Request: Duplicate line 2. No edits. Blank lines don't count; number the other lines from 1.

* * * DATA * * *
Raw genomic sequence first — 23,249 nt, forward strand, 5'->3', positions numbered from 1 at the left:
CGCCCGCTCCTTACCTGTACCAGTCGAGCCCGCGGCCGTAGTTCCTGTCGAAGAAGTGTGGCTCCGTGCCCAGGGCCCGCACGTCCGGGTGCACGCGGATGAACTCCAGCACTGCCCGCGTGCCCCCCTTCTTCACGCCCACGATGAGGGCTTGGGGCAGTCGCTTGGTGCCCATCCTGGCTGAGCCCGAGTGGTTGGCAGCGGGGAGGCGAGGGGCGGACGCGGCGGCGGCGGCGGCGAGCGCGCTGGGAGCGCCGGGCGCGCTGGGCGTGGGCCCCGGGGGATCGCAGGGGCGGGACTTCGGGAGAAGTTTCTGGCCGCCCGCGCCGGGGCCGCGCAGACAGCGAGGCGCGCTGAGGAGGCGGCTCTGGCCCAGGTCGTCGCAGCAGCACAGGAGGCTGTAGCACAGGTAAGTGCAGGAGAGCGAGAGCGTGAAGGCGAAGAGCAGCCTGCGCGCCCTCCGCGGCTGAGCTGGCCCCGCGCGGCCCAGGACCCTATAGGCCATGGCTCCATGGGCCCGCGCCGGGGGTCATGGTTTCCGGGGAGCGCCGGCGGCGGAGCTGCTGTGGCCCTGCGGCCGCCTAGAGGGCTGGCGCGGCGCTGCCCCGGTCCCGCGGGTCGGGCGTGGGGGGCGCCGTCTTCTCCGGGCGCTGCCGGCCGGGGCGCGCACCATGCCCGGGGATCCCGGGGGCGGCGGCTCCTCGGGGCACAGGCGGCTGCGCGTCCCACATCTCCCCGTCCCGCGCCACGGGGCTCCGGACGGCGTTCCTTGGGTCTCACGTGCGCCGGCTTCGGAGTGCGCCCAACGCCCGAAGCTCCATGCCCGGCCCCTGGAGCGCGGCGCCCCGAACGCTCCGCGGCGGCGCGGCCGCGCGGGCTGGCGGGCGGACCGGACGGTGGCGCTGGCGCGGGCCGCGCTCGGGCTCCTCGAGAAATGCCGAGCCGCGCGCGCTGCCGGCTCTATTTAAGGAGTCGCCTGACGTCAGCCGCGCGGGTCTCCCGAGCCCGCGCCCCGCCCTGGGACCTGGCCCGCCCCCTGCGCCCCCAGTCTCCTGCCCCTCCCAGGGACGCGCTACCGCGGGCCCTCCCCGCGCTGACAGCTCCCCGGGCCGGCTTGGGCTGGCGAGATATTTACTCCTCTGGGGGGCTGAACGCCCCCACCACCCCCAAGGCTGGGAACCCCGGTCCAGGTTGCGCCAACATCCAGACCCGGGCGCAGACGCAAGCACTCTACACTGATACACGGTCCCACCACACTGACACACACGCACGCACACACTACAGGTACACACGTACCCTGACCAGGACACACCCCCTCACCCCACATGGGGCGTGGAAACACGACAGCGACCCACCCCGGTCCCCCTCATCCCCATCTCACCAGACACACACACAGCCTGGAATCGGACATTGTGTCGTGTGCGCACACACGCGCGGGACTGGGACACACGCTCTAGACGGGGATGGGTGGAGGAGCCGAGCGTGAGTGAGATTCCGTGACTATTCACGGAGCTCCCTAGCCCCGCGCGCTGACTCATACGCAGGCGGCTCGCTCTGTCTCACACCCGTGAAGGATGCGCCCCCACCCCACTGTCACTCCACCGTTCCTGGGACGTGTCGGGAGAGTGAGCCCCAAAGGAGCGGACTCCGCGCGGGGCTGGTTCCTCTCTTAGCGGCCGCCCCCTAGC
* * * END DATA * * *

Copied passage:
CGCCCGCTCCTTACCTGTACCAGTCGAGCCCGCGGCCGTAGTTCCTGTCGAAGAAGTGTGGCTCCGTGCCCAGGGCCCGCACGTCCGGGTGCACGCGGATGAACTCCAGCACTGCCCGCGTGCCCCCCTTCTTCACGCCCACGATGAGGGCTTGGGGCAGTCGCTTGGTGCCCATCCTGGCTGAGCCCGAGTGGTTGGCAGCGGGGAGGCGAGGGGCGGACGCGGCGGCGGCGGCGGCGAGCGCGCTGGGAGCGCCGGGCGCGCTGGGCGTGGGCCCCGGGGGATCGCAGGGGCGGGACTTCGGGAGAAGTTTCTGGCCGCCCGCGCCGGGGCCGCGCAGACAGCGAGGCGCGCTGAGGAGGCGGCTCTGGCCCAGGTCGTCGCAGCAGCACAGGAGGCTGTAGCACAGGTAAGTGCAGGAGAGCGAGAGCGTGAAGGCGAAGAGCAGCCTGCGCGCCCTCCGCGGCTGAGCTGGCCCCGCGCGGCCCAGGACCCTATAGGCCATGGCTCCATGGGCCCGCGCCGGGGGTCATGGTTTCCGGGGAGCGCCGGCGGCGGAGCTGCTGTGGCCCTGCGGCCGCCTAGAGGGCTGGCGCGGCGCTGCCCCGGTCCCGCGGGTCGGGCGTGGGGGGCGCCGTCTTCTCCGGGCGCTGCCGGCCGGGGCGCGCACCATGCCCGGGGATCCCGGGGGCGGCGGCTCCTCGGGGCACAGGCGGCTGCGCGTCCCACATCTCCCCGTCCCGCGCCACGGGGCTCCGGACGGCGTTCCTTGGGTCTCACGTGCGCCGGCTTCGGAGTGCGCCCAACGCCCGAAGCTCCATGCCCGGCCCCTGGAGCGCGGCGCCCCGAACGCTCCGCGGCGGCGCGGCCGCGCGGGCTGGCGGGCGGACCGGACGGTGGCGCTGGCGCGGGCCGCGCTCGGGCTCCTCGAGAAATGCCGAGCCGCGCGCGCTGCCGGCTCTATTTAAGGAGTCGCCTGACGTCAGCCGCGCGGGTCTCCCGAGCCCGCGCCCCGCCCTGGGACCTGGCCCGCCCCCTGCGCCCCCAGTCTCCTGCCCCTCCCAGGGACGCGCTACCGCGGGCCCTCCCCGCGCTGACAGCTCCCCGGGCCGGCTTGGGCTGGCGAGATATTTACTCCTCTGGGGGGCTGAACGCCCCCACCACCCCCAAGGCTGGGAACCCCGGTCCAGGTTGCGCCAACATCCAGACCCGGGCGCAGACGCAAGCACTCTACACTGATACACGGTCCCACCACACTGACACACACGCACGCACACACTACAGGTACACACGTACCCTGACCAGGACACACCCCCTCACCCCACATGGGGCGTGGAAACACGACAGCGACCCACCCCGGTCCCCCTCATCCCCATCTCACCAGACACACACACAGCCTGGAATCGGACATTGTGTCGTGTGCGCACACACGCGCGGGACTGGGACACACGCTCTAGACGGGGATGGGTGGAGGAGCCGAGCGTGAGTGAGATTCCGTGACTATTCACGGAGCTCCCTAGCCCCGCGCGCTGACTCATACGCAGGCGGCTCGCTCTGTCTCACACCCGTGAAGGATGCGCCCCCACCCCACTGTCACTCCACCGTTCCTGGGACGTGTCGGGAGAGTGAGCCCCAAAGGAGCGGACTCCGCGCGGGGCTGGTTCCTCTCTTAGCGGCCGCCCCCTAGC